Looks like the details of the Kaminsky DNS vulnerability (intended to be released in mid August) have been discovered early. This was inadvertently confirmed on the Matasano blog yesterday but pulled a few hours later. Fortunately Google Reader cached it for me. I won’t repost it here, though a quick search online should find it. There are also additional details here.

If this is correct, it confirms that it was an issue based on being able to identify a DNS resolver’s source port, combined with the transaction ID, as well as being able to craft a packet to add an Additional Resource Record (this additional RR is where the malicious data is). In the testing I did on Microsoft DNS implementations, prior to the patch, a server’s resolver for recursive data used the same source port for queries. This is one of the fixes in the latest patches; resolvers are now using a random source port for each query.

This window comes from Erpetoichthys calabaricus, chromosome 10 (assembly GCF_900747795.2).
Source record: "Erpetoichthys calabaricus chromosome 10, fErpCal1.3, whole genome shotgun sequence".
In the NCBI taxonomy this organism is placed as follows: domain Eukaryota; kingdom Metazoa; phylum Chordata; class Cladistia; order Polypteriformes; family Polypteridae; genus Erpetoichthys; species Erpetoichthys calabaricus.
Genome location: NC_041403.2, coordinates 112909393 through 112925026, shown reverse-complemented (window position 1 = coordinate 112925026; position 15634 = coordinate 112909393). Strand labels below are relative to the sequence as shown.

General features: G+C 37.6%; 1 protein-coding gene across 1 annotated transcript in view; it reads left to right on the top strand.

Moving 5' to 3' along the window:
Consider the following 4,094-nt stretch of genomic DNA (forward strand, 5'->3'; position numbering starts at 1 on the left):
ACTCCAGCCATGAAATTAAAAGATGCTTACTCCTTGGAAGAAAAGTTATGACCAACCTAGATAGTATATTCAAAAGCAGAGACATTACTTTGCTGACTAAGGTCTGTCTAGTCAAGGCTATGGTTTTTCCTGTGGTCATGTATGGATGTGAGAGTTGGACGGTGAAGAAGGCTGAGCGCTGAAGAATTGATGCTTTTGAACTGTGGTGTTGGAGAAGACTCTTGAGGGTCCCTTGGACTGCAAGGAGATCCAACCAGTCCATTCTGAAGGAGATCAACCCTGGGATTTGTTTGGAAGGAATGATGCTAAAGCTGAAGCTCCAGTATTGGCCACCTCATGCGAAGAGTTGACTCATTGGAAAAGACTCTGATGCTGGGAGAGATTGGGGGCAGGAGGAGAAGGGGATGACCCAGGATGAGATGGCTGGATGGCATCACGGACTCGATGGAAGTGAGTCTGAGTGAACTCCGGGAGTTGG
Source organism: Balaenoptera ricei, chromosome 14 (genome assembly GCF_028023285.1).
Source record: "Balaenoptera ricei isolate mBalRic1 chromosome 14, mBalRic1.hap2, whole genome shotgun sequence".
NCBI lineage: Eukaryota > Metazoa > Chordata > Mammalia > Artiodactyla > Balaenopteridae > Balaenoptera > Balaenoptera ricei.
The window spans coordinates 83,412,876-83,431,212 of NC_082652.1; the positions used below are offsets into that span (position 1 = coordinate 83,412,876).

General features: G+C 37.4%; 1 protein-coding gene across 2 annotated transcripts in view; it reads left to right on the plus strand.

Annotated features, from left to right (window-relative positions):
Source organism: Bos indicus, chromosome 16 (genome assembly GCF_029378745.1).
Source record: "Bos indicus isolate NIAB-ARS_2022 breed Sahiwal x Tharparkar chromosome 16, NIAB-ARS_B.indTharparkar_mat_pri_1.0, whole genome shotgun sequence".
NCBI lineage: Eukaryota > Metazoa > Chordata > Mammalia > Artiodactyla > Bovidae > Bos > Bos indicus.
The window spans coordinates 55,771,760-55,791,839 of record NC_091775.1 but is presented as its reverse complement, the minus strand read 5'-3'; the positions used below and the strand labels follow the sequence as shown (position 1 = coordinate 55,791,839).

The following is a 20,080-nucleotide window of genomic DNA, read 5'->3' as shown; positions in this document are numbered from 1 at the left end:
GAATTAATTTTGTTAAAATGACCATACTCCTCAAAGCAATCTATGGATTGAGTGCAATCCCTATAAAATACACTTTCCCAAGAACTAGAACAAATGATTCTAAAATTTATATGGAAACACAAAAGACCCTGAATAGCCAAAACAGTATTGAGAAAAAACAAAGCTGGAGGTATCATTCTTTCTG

Knowing the source port makes it moderately easy to spoof a DNS response. Using a slightly different variation of the example in my previous post on this subject, an attacker could use this exploit on an un-patched DNS server as follows:

1) An attacker wants to spoof a DNS response for http://www.youronlinebank.com.

2) The attacker continuously queries your recursive DNS server for xxxxx.youronlinebank.com (where xxxxx is a variable, resulting in a Non-Existent domain response).

3) During this time, the attacker submits a large number of DNS response queries to your DNS server, knowing the source port, all he needs to eventually get correct is the transaction ID. The majority of these packets will be dropped by your DNS server. However, when the attacker finally gets the correct query ID, as long as the malicious packet beats the actual recursive response, it will be accepted.

4) This packet will tell your DNS server that xxxxx.youronlinebank.com can be found at (a rogue IP), but will also contain an Additional RR for http://www.youronlinebank.com, directing it to a rogue IP. A patch to DNS some time ago, called bailiwick checking, specifies that Additional RR’s must match the domain in the DNS query, and in this case, it does.